BANGKOK (AP) — Asian shares advanced yesterday and India’s benchmark jumped 5.4 per cent after the government announced plans to cut corporate taxes. Japan’s Nikkei 225 index gained 0.2 per cent to 22,079.09 and the Shanghai Composite index rose 0.2 per cent to 3,004.95.
The Kospi in South Korea climbed 0.5 per cent to 2,091.52 and Australia’s S&P ASX 200 picked up 0.2 per cent to 6,730.80. Hong Kong’s Hang Seng edged 0.1 per cent lower, to 26,454.00.
The Sensex in Mumbai advanced to 38,033.28, its highest level since July, after the Finance Ministry announced a slew of tax concessions that brought the effective corporate tax rate to just over 25 per cent from 30 per cent. The move comes as worries over the economy are mounting amid slowing global and regional growth.
Elsewhere in Asia, shares rose in Taiwan and Singapore but fell in Jakarta and Bangkok.
As anticipated, China’s central bank reduced its one-year loan prime rate to 4.2 per cent from 4.25 per cent, slightly easing monetary conditions. United States (US) and Chinese officials were meeting in Washington to prepare for negotiations next month in the trade war that has cast a shadow on growth.
But expectations have remained modest, with both sides indicating there is little room for maneuvering on the key sticking points over Beijing’s industrial and technology policies.
“To some extent the latest updates on US-China officials having met face-to-face in Washington tilts the sentiment back to the positive, one to aid Asia markets, but it once again highlights the fragility of the market sentiment on this biggest risk that persists,” Jingyi Pan of IG said in a commentary.
Major US stock indexes ended mixed on Thursday after an early rally fizzled toward the end of the day.
The S&P 500 index rose 0.06 points, or less than 0.1 per cent, to 3,006.79. The Dow Jones Industrial Average gave up an early gain, sliding 0.2 per cent to 27,094.79.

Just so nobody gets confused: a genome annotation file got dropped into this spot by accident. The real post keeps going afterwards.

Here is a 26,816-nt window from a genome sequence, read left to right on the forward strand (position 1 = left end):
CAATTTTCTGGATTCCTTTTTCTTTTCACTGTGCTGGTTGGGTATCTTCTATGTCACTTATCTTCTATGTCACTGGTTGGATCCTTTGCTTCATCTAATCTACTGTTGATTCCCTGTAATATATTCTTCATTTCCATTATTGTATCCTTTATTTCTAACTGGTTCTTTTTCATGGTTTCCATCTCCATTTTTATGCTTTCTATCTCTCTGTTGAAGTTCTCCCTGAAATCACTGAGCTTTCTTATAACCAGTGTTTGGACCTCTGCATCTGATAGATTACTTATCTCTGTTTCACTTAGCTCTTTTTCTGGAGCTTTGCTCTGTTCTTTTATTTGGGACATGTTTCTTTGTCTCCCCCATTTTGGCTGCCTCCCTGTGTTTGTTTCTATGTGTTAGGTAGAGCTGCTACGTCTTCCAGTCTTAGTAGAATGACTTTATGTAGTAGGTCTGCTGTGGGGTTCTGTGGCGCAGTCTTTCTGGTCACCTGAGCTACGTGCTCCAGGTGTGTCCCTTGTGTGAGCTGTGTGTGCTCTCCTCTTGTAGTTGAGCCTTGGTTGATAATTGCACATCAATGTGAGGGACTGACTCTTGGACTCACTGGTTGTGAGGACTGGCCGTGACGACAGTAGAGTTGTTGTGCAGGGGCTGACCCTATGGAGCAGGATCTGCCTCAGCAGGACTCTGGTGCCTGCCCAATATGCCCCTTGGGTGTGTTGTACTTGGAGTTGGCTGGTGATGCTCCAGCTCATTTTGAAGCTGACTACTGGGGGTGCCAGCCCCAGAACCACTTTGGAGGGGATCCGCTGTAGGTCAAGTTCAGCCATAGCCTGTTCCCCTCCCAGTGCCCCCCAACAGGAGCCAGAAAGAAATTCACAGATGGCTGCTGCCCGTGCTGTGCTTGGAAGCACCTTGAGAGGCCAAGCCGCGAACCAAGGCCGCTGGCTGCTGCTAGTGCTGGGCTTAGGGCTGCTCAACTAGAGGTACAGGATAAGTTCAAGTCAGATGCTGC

The Russell 2000 index of smaller company stocks also relinquished an early gain, ceding 0.4 per cent to 1,561.47.
The Nasdaq squeaked out a gain of 5.49 points, or 0.1 per cent, to 8,182.88. On Wednesday, the Fed reduced its benchmark interest rate for the second time this year, seeking to prevent the economy from stalling in the face of slowing economic growth overseas and uncertainty over the US-China trade war. Bond prices were little changed. The yield on the 10-year Treasury held at 1.77 per cent.
Investors have been trying to gauge how the economy will fare amid a slowdown in economies overseas and uncertainty over the trade war.
“A lack of escalation or potential de-escalation would be something that would be viewed positively by the markets,” said Senior Investment Director at US Bank Wealth Management Bill Northey.
ENERGY: Benchmark US crude picked up 51 cents to settle at USD58.70 a barrel in electronic trading on the New York Mercantile Exchange.
It’s up 6.3 per cent this week following the attack on a Saudi Aramco facility last weekend that temporarily cut the country’s exports by half.
Brent crude, the international standard, rose 44 cents to close at USD64.84. The dollar fell to 107.87 Japanese yen from 107.92 yen on Thursday. The euro strengthened to USD1.1059 from USD1.1042.